[August 1]--What About the Spirit? Is He a Person?

Eph. 4:28-30; 1 Cor. 12:7-11; Acts 13:1-3

Remember our little talk about the name of God last year in Exodus? He has several titles that tell us about something that he is or does in relation to us: Lord, Savior, God, Master, Friend, Healer, etc. But he only has one name, something he is in and of himself: I Am. Within that name holds a mystery of tension. The first part “I,” refers to his personhood. He is a person, not a force. He has a will, emotions (in some sense of the word), and sentience. He likes some things, loves others, and hates others. The other part of his name—“am”—reminds us of his omnipotence, eternal nature, immutability (the things that make him deserving of worship). If we forget either part of this tension, we’ll have a severely deficient view of God, and we won’t be relating to the God of the Bible.

Why do I bring this up? Because we need to be reminded that the Spirit, like the rest of the Godhead, is a person. He’s not a force or a thing. Let’s look at some Scriptures that tell us this.

Paul was giving some instructions to the church at Ephesus (and us), and he gives some specific directions on how to live. In today’s passage he tells us that Christians should stop stealing and instead make an honest living. We also need to watch our mouths, not just avoiding “bad” talk but employing our tongues for positive uses. And why do we need to do this? Because our behavior can cause the Holy Spirit of God to grieve. When we live disobedient lives, that grieves him. Electricity can’t be grieved.

Paul also spent a lot of time talking to the church in Corinth about the proper use of spiritual gifts. Why do we call them spiritual gifts, by the way? Because they come from the Spirit. Paul makes it clear that the Spirit picks and chooses how to distribute the gifts to each individual member of the church. If you have a gift or don’t have a gift, it’s because the Spirit made a choice. Gravity doesn’t make sentient choices.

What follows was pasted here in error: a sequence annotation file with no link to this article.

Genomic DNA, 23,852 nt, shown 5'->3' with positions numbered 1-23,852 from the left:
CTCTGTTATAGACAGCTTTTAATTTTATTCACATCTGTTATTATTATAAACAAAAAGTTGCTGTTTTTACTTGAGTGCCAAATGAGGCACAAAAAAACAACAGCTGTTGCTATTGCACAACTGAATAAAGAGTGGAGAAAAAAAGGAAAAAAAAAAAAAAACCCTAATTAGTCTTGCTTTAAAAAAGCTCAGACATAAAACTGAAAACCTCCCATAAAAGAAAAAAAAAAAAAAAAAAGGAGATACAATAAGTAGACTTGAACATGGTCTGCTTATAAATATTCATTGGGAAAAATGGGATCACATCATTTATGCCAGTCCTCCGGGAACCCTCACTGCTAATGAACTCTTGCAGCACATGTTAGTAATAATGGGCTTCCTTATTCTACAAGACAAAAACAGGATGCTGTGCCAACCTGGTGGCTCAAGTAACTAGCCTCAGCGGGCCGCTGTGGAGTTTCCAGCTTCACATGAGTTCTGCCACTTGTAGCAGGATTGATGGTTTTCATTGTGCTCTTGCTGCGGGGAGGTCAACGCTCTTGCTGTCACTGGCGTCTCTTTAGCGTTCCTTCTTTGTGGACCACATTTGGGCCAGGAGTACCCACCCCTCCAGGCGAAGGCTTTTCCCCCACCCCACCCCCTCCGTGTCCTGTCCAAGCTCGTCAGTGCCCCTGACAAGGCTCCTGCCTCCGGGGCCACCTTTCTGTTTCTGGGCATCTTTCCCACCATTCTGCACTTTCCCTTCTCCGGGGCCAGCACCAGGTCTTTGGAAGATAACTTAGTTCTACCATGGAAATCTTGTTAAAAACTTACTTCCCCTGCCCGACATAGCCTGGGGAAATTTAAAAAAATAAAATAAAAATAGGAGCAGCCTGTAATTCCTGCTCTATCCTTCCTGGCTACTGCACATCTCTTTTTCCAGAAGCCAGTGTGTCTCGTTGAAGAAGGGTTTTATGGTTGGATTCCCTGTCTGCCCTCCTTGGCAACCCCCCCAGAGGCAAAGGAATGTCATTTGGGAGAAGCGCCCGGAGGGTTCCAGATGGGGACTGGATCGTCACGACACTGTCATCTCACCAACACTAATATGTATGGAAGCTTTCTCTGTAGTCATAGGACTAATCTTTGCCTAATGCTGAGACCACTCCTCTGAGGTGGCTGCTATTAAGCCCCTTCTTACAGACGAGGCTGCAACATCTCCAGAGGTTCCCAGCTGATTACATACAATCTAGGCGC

And finally we come to the portion from Acts. The disciples were praying, and the Spirit specifically spoke to them. He told them to set apart Paul and Barnabas for the work to which he had called them, and thus started Paul’s first grand missions trip. A force doesn’t talk to you.

Why do I make such a big deal over this? Well, for two reasons. First, there are cults out there that deny this teaching. They don’t come out and say it, but their view of the Holy Spirit doesn’t come from Scripture.

But there’s another reason which is far more serious, at least to me. Bible-believing Christians—hopefully—have an orthodox view on this subject. But do we treat the Spirit as a person? Maybe, maybe not.

Do I ever think about how I grieve the Spirit at times? I know better than doing X, and I do it anyway. For example, the words coming out of my mouth might not be appropriate for a child of the Holy One. How does he react to that, I wonder?

I see how he’s blessed someone else with more “showy” gifts, and I resent that. I think I should be in the spotlight and get the applause, not this other guy. What does that say about my attitude towards the Giver?

He’s trying to speak to me from his word, and I ignore it. He gives me clear instructions, and I turn a deaf ear to them. What does he think about that?

My creed or set of beliefs might say that the Holy Spirit is a person with will and emotions, but what do my actions say?

Holy Spirit of God, for all the times I don’t listen, I’m sorry. Please use your word and whatever other tools you have to correct that.

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